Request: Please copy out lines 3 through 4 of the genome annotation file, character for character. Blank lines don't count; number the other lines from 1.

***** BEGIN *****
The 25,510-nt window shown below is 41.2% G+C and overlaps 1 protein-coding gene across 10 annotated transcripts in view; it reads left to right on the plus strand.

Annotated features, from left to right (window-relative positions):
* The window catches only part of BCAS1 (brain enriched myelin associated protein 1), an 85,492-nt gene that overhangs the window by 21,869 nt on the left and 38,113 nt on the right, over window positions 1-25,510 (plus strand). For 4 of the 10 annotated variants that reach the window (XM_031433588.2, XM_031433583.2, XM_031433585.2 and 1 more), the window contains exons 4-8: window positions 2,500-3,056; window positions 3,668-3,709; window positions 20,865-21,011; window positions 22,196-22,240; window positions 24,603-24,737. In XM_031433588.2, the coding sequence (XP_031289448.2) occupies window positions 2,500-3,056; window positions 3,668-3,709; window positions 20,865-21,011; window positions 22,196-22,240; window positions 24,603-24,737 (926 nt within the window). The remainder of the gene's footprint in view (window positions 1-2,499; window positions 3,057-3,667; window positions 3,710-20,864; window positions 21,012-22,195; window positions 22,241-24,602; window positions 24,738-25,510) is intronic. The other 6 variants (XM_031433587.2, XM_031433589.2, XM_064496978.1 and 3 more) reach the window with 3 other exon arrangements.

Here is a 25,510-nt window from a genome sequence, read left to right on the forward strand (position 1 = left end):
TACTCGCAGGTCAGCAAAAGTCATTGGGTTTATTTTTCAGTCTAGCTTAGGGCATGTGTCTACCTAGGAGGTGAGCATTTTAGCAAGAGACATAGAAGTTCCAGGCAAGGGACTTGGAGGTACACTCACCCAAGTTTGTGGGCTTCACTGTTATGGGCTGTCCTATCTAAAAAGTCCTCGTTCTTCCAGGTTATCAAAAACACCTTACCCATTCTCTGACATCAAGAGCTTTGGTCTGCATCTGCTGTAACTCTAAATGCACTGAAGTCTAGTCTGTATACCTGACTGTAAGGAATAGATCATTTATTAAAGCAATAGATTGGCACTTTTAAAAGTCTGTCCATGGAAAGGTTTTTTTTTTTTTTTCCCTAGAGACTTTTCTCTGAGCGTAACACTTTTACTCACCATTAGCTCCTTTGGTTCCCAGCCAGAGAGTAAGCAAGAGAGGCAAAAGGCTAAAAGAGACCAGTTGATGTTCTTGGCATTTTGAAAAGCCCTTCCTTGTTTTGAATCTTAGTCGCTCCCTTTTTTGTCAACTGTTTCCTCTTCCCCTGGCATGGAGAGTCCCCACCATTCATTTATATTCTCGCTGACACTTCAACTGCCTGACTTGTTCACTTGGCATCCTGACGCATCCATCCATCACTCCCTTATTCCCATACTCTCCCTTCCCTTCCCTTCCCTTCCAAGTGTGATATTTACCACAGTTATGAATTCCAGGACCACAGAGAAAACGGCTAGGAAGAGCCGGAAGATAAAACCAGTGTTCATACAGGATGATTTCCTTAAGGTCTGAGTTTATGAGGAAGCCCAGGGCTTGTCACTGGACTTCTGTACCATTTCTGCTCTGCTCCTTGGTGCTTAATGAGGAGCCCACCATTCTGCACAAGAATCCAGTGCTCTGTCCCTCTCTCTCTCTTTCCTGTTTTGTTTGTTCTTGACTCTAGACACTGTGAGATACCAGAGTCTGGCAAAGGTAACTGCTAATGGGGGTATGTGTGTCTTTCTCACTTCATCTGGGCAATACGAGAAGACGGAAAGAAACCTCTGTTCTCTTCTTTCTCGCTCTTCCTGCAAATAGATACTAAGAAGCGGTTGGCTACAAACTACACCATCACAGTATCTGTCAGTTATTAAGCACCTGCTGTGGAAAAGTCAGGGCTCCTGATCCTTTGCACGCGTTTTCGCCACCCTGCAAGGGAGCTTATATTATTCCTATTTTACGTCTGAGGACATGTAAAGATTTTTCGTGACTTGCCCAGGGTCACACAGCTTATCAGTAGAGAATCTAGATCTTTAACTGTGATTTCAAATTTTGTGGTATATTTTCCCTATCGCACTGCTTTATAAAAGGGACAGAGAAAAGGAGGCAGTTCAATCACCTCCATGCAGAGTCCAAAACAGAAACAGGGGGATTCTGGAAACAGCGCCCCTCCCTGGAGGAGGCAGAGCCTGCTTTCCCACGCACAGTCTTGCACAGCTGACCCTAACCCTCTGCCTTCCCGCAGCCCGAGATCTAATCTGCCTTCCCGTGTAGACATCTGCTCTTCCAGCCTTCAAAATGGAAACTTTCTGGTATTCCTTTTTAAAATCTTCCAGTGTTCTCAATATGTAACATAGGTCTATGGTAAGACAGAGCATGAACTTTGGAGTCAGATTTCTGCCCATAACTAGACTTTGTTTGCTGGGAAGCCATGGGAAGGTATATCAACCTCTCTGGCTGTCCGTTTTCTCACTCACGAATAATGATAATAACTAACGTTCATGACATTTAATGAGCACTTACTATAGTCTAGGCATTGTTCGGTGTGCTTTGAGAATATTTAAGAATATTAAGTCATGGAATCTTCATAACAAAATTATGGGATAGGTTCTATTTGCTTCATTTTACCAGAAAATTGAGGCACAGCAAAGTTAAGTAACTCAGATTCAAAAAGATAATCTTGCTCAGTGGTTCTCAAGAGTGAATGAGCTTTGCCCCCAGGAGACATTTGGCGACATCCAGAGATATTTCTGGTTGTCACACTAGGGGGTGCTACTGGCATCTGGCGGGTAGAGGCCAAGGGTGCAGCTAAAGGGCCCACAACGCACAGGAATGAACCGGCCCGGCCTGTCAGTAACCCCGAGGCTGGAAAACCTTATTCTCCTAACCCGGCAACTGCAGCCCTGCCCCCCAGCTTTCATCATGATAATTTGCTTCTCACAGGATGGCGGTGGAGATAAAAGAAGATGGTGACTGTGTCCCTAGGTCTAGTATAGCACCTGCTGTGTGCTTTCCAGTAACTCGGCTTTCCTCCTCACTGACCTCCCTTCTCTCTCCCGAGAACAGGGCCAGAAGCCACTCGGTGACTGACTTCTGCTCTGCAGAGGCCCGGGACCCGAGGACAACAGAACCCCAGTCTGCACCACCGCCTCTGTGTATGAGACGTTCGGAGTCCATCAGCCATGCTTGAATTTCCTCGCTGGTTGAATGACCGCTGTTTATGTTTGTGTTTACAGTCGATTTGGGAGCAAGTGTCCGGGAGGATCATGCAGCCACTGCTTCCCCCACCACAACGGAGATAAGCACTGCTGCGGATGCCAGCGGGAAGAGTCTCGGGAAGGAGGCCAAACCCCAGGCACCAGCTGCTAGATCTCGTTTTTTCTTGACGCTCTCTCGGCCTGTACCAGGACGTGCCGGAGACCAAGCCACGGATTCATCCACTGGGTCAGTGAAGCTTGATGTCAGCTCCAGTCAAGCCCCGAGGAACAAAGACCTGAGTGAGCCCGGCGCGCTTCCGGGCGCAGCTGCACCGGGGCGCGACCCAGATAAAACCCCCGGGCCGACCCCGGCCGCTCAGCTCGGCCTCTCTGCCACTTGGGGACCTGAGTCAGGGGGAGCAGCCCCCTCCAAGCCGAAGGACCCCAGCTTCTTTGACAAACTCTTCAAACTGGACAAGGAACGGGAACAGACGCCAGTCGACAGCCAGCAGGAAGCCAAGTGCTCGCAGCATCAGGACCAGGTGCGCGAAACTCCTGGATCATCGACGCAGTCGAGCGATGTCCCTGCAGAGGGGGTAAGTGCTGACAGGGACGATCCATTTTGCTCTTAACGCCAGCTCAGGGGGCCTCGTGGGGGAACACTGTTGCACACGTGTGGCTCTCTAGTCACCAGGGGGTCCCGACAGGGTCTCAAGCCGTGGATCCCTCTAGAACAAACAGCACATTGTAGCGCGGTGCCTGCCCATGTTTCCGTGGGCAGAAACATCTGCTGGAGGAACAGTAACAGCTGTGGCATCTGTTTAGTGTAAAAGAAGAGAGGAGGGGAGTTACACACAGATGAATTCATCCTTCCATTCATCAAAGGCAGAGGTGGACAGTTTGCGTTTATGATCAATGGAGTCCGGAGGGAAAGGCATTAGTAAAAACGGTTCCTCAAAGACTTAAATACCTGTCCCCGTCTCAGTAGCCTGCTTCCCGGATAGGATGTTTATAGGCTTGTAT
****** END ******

* The window catches only part of BCAS1 (brain enriched myelin associated protein 1), an 85,492-nt gene that overhangs the window by 21,869 nt on the left and 38,113 nt on the right, over window positions 1-25,510 (plus strand). For 4 of the 10 annotated variants that reach the window (XM_031433588.2, XM_031433583.2, XM_031433585.2 and 1 more), the window contains exons 4-8: window positions 2,500-3,056; window positions 3,668-3,709; window positions 20,865-21,011; window positions 22,196-22,240; window positions 24,603-24,737. In XM_031433588.2, the coding sequence (XP_031289448.2) occupies window positions 2,500-3,056; window positions 3,668-3,709; window positions 20,865-21,011; window positions 22,196-22,240; window positions 24,603-24,737 (926 nt within the window). The remainder of the gene's footprint in view (window positions 1-2,499; window positions 3,057-3,667; window positions 3,710-20,864; window positions 21,012-22,195; window positions 22,241-24,602; window positions 24,738-25,510) is intronic. The other 6 variants (XM_031433587.2, XM_031433589.2, XM_064496978.1 and 3 more) reach the window with 3 other exon arrangements.

Here is a 25,510-nt window from a genome sequence, read left to right on the forward strand (position 1 = left end):